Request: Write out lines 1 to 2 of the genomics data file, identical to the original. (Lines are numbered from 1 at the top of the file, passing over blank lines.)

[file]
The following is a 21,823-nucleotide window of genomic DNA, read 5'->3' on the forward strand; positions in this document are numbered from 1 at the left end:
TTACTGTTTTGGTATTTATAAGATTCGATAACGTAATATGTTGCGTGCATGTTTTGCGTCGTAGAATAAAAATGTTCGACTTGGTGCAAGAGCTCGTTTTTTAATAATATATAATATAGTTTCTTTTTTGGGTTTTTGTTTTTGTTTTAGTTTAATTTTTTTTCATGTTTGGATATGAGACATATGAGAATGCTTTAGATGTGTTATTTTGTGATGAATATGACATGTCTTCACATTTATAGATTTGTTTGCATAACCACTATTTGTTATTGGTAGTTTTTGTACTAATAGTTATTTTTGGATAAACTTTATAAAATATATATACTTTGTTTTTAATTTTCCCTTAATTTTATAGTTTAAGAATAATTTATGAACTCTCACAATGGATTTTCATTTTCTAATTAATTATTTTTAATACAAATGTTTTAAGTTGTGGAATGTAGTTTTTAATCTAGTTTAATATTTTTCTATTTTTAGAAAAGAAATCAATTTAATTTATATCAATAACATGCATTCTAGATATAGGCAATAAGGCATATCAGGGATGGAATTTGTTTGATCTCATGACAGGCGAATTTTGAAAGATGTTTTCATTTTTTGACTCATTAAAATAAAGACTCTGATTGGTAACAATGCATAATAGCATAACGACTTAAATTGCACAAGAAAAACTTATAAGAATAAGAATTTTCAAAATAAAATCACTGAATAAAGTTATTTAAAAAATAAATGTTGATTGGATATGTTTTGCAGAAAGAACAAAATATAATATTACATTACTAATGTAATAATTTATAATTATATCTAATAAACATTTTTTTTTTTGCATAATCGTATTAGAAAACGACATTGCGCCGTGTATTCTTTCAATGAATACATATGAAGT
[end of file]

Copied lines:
The following is a 21,823-nucleotide window of genomic DNA, read 5'->3' on the forward strand; positions in this document are numbered from 1 at the left end:
TTACTGTTTTGGTATTTATAAGATTCGATAACGTAATATGTTGCGTGCATGTTTTGCGTCGTAGAATAAAAATGTTCGACTTGGTGCAAGAGCTCGTTTTTTAATAATATATAATATAGTTTCTTTTTTGGGTTTTTGTTTTTGTTTTAGTTTAATTTTTTTTCATGTTTGGATATGAGACATATGAGAATGCTTTAGATGTGTTATTTTGTGATGAATATGACATGTCTTCACATTTATAGATTTGTTTGCATAACCACTATTTGTTATTGGTAGTTTTTGTACTAATAGTTATTTTTGGATAAACTTTATAAAATATATATACTTTGTTTTTAATTTTCCCTTAATTTTATAGTTTAAGAATAATTTATGAACTCTCACAATGGATTTTCATTTTCTAATTAATTATTTTTAATACAAATGTTTTAAGTTGTGGAATGTAGTTTTTAATCTAGTTTAATATTTTTCTATTTTTAGAAAAGAAATCAATTTAATTTATATCAATAACATGCATTCTAGATATAGGCAATAAGGCATATCAGGGATGGAATTTGTTTGATCTCATGACAGGCGAATTTTGAAAGATGTTTTCATTTTTTGACTCATTAAAATAAAGACTCTGATTGGTAACAATGCATAATAGCATAACGACTTAAATTGCACAAGAAAAACTTATAAGAATAAGAATTTTCAAAATAAAATCACTGAATAAAGTTATTTAAAAAATAAATGTTGATTGGATATGTTTTGCAGAAAGAACAAAATATAATATTACATTACTAATGTAATAATTTATAATTATATCTAATAAACATTTTTTTTTTTGCATAATCGTATTAGAAAACGACATTGCGCCGTGTATTCTTTCAATGAATACATATGAAGT